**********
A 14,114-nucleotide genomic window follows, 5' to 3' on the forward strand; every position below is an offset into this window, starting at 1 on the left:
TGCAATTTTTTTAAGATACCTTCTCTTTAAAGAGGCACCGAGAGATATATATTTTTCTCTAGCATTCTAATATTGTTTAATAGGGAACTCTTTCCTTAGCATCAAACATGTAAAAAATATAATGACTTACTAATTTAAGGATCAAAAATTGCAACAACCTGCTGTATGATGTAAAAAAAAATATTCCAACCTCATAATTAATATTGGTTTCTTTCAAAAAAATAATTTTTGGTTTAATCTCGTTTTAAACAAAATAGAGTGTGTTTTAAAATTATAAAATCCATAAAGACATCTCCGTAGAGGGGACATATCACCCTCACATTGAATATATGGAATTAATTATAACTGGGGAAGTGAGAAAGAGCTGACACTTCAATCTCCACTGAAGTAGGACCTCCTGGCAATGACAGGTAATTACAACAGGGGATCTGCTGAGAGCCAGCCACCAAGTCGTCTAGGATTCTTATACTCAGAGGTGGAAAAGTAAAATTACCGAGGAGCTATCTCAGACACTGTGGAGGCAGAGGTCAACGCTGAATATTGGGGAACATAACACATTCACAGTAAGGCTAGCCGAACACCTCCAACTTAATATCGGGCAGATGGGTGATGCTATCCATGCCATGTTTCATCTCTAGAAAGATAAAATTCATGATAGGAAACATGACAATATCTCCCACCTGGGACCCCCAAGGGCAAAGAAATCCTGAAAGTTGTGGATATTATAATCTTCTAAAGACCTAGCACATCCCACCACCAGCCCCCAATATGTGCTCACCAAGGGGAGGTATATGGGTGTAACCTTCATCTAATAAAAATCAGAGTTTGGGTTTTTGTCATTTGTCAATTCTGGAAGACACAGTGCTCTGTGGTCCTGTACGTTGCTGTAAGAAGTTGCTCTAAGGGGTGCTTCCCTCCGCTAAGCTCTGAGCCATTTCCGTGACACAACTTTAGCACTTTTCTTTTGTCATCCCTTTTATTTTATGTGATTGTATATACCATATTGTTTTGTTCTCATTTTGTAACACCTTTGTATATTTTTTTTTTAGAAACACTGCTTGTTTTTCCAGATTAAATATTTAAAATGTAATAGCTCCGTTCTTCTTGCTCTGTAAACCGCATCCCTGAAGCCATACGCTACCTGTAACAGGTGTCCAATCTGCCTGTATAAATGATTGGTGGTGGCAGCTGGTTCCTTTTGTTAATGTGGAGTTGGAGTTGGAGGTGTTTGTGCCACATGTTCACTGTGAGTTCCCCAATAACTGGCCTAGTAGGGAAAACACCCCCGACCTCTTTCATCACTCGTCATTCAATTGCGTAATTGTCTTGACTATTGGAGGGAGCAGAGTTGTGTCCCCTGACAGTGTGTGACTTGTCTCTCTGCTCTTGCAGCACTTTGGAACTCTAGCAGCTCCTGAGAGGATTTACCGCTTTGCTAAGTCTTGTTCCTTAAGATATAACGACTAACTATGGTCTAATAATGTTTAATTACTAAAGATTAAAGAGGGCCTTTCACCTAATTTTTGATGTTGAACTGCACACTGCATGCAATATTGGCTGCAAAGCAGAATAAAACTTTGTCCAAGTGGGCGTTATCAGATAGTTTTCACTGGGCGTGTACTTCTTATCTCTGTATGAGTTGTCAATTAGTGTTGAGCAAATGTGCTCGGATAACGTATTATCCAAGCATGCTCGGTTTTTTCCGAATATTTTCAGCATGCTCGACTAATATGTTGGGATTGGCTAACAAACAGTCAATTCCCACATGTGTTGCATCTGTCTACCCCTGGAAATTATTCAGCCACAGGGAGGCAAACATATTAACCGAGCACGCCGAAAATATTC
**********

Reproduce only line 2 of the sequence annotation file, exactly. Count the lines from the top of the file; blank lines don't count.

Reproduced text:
TGCAATTTTTTTAAGATACCTTCTCTTTAAAGAGGCACCGAGAGATATATATTTTTCTCTAGCATTCTAATATTGTTTAATAGGGAACTCTTTCCTTAGCATCAAACATGTAAAAAATATAATGACTTACTAATTTAAGGATCAAAAATTGCAACAACCTGCTGTATGATGTAAAAAAAAATATTCCAACCTCATAATTAATATTGGTTTCTTTCAAAAAAATAATTTTTGGTTTAATCTCGTTTTAAACAAAATAGAGTGTGTTTTAAAATTATAAAATCCATAAAGACATCTCCGTAGAGGGGACATATCACCCTCACATTGAATATATGGAATTAATTATAACTGGGGAAGTGAGAAAGAGCTGACACTTCAATCTCCACTGAAGTAGGACCTCCTGGCAATGACAGGTAATTACAACAGGGGATCTGCTGAGAGCCAGCCACCAAGTCGTCTAGGATTCTTATACTCAGAGGTGGAAAAGTAAAATTACCGAGGAGCTATCTCAGACACTGTGGAGGCAGAGGTCAACGCTGAATATTGGGGAACATAACACATTCACAGTAAGGCTAGCCGAACACCTCCAACTTAATATCGGGCAGATGGGTGATGCTATCCATGCCATGTTTCATCTCTAGAAAGATAAAATTCATGATAGGAAACATGACAATATCTCCCACCTGGGACCCCCAAGGGCAAAGAAATCCTGAAAGTTGTGGATATTATAATCTTCTAAAGACCTAGCACATCCCACCACCAGCCCCCAATATGTGCTCACCAAGGGGAGGTATATGGGTGTAACCTTCATCTAATAAAAATCAGAGTTTGGGTTTTTGTCATTTGTCAATTCTGGAAGACACAGTGCTCTGTGGTCCTGTACGTTGCTGTAAGAAGTTGCTCTAAGGGGTGCTTCCCTCCGCTAAGCTCTGAGCCATTTCCGTGACACAACTTTAGCACTTTTCTTTTGTCATCCCTTTTATTTTATGTGATTGTATATACCATATTGTTTTGTTCTCATTTTGTAACACCTTTGTATATTTTTTTTTTAGAAACACTGCTTGTTTTTCCAGATTAAATATTTAAAATGTAATAGCTCCGTTCTTCTTGCTCTGTAAACCGCATCCCTGAAGCCATACGCTACCTGTAACAGGTGTCCAATCTGCCTGTATAAATGATTGGTGGTGGCAGCTGGTTCCTTTTGTTAATGTGGAGTTGGAGTTGGAGGTGTTTGTGCCACATGTTCACTGTGAGTTCCCCAATAACTGGCCTAGTAGGGAAAACACCCCCGACCTCTTTCATCACTCGTCATTCAATTGCGTAATTGTCTTGACTATTGGAGGGAGCAGAGTTGTGTCCCCTGACAGTGTGTGACTTGTCTCTCTGCTCTTGCAGCACTTTGGAACTCTAGCAGCTCCTGAGAGGATTTACCGCTTTGCTAAGTCTTGTTCCTTAAGATATAACGACTAACTATGGTCTAATAATGTTTAATTACTAAAGATTAAAGAGGGCCTTTCACCTAATTTTTGATGTTGAACTGCACACTGCATGCAATATTGGCTGCAAAGCAGAATAAAACTTTGTCCAAGTGGGCGTTATCAGATAGTTTTCACTGGGCGTGTACTTCTTATCTCTGTATGAGTTGTCAATTAGTGTTGAGCAAATGTGCTCGGATAACGTATTATCCAAGCATGCTCGGTTTTTTCCGAATATTTTCAGCATGCTCGACTAATATGTTGGGATTGGCTAACAAACAGTCAATTCCCACATGTGTTGCATCTGTCTACCCCTGGAAATTATTCAGCCACAGGGAGGCAAACATATTAACCGAGCACGCCGAAAATATTC